It’s that time of year again – cold and flu season – and we’ve already begun to see cases of influenza in our office (if you have not yet gotten this vaccine for your family we suggest you call us soon for an appointment)! To help you deal with this sometimes challenging time of year, we are taking (literally) a chapter from our Naturally Healthy Kids handbook, an invaluable resource we have developed for integrating conventional and holistic treatments for children’s common illnesses that’s now available as an eBook on Amazon! When you have a question or concern, our handbook can provide a wonderful starting point for finding answers, although we are also always happy to meet with or talk with you personally. As your integrative pediatrician and Denver medical home, we are always looking for ways to improve your pediatric care experience!
Whether it be flu, bronchitis, pneumonia or the common cold, there are some care aspects common to all respiratory illnesses, referred to in Naturally Healthy Kids as the “integrated management of respiratory illnesses.” These details of care are an important part of your child’s recovery from any respiratory illness and are an example of the type of integrative pediatric care that we provide!
It goes without saying that a sick child is generally an uncomfortable child. As a concerned parent, you want nothing more than to ease your child’s suffering and to make them as comfortable as possible. To start, think about your child’s environment!
- Keeping your sick child in the familiar surroundings of their own home and bedroom can only be helpful. The goal is to limit trips away from home to the absolute essentials, such as trips to the doctor or the pharmacy, and to limit activities, especially physical activities. A mildly ill child might enjoy a board game or reading, whereas a more miserable child might prefer distractions such as watching TV or videos or listening to music. Limit phone calls and visitors so your sick kiddos can really rest. And while they’re resting, consider silencing the phone and treating yourself, the weary caregiver, to a nap!
- A lukewarm bath can be comforting to an ill child, even one with a fever, particularly with the addition of essential oils of eucalyptus radiata and/or lavender. A gentle massage is another wonderful way to soothe and relax your child. You don’t need to know a specific massage technique–your loving, gentle touch is enough!
- Dress your sick child in layers to keep them from chilling or overheating. The goal is to keep your child comfortable enough to rest. To that end, you may want to dress a feverish child more lightly so the heat can more readily dissipate. Regardless of a fever, however, if your child is chilled, dress them more warmly. Consider a hat and socks or slippers, even indoors, as much heat can be lost through a child’s head and feet.
- Pay close attention to the air your sick child is breathing. There should be no exposure to cigarette or other smoke, paint or other vapors, or dust (from vacuuming, sanding wood, etc.), and exposure to known allergens, such as cat or dog dander, should be minimized or avoided. A good air purifier can remove 99% of pollutants, allergens, dust, animal dander and “germs” from the air, and can be especially helpful for children with chronic respiratory illnesses. Most department or hardware stores and pharmacies carry affordable room air purifiers with HEPA technology, which is an excellent method of purification.
- Humidification of the air is soothing and also promotes healing. Although steam vaporizers provide the cleanest source of humidification, they pose a risk of burning an unattended child. Cool-mist humidifiers pose no risk of causing burns, but remember to clean them at least once a week (according to the manufacturer’s specifications) to avoid mold buildup.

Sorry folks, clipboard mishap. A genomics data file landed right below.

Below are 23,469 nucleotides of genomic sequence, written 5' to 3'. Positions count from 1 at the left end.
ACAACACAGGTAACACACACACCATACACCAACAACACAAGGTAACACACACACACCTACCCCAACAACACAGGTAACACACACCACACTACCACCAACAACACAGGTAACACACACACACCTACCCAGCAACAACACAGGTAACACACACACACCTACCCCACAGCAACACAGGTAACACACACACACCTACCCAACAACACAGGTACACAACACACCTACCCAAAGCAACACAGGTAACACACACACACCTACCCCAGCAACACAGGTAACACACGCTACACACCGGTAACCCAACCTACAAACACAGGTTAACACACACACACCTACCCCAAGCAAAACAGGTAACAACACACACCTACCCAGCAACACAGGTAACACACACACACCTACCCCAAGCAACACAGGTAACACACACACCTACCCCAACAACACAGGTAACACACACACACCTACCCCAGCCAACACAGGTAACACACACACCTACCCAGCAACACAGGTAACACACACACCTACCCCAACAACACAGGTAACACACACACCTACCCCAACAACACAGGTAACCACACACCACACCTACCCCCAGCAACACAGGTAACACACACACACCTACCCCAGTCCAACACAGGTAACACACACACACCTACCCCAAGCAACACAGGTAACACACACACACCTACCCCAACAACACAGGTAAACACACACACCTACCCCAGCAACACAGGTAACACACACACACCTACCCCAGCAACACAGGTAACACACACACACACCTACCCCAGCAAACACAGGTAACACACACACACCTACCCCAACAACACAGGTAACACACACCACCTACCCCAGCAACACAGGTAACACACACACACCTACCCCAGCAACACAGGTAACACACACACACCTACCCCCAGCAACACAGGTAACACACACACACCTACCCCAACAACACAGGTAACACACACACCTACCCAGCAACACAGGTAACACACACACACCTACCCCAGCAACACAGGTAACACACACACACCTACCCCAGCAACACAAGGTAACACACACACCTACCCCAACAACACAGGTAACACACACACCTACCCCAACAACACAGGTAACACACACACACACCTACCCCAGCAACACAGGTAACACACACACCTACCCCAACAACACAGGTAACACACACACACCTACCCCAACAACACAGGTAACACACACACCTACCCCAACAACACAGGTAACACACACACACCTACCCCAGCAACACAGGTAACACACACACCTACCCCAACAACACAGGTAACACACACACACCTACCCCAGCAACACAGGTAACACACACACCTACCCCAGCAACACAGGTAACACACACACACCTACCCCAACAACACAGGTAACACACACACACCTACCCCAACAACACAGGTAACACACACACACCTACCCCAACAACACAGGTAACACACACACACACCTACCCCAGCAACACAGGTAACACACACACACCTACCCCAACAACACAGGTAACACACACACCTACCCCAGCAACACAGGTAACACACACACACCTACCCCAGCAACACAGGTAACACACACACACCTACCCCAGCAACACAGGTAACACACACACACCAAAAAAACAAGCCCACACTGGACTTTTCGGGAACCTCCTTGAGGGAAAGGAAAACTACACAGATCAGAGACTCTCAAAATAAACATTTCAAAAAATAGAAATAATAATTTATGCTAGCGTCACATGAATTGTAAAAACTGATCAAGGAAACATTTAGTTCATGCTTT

- Elevating your child’s head will help improve the natural drainage of mucous during a respiratory illness. Older children can be propped up on pillows or they can relax in a reclining chair. Infants and toddlers are often comfortable in their car seats, which can be placed in their crib or on the floor.
Your sick child may complain of earache, headache, sore throat and general muscle aches, or their discomfort may manifest as restlessness, irritability or lethargy. Some children may be able to rest without the need for specific pain intervention, but others may be uncomfortable enough that they will need pain relief medication. In that case, acetaminophen and ibuprofen are the safest and most effective pain relievers, although ibuprofen is not recommended for infants less than 6 months old. (Be sure to follow the packaging’s dosing instructions carefully or contact us if you have any questions. Specific dosing recommendations are also set forth in our Naturally Healthy Kids handbook.) When your child has a sore throat, you can additionally give them throat lozenges, such as Original Ricola Herbal Cough Drops. Sipping herbal teas (such as Throat Coat Tea by Traditional Medicinals) can also soothe throat pain, as can over-the-counter (“OTC”) throat sprays, such as Chloraseptic or Sore Throat Spray by Herbs for Kids. (Again, accurately follow package directions for dosing.) If your child seems miraculously improved after taking pain-relieving medication, that should be an opportunity to encourage more rest, not more activity, no matter how much your child tries to persuade you otherwise! If the medications, and the other measures set forth in this blog, don’t adequately relieve your child’s pain and discomfort, please call us, your holistic pediatrician, to discuss further.
If your child is too restless to sleep, in spite of the pain-relief methods listed above, valerian root (such as Herbs for Kids–Valerian Super Calm) can be a safe and effective method to deal with that problem. (Accurately follow the package guidelines for dosing.) Rescue Remedy may also be helpful if your child is agitated or restless–you may use 2 drops every 10 to 60 minutes to calm restlessness, as needed. If your child is still unable to sleep, your health care provider can suggest other options, and perhaps an office visit to examine your child.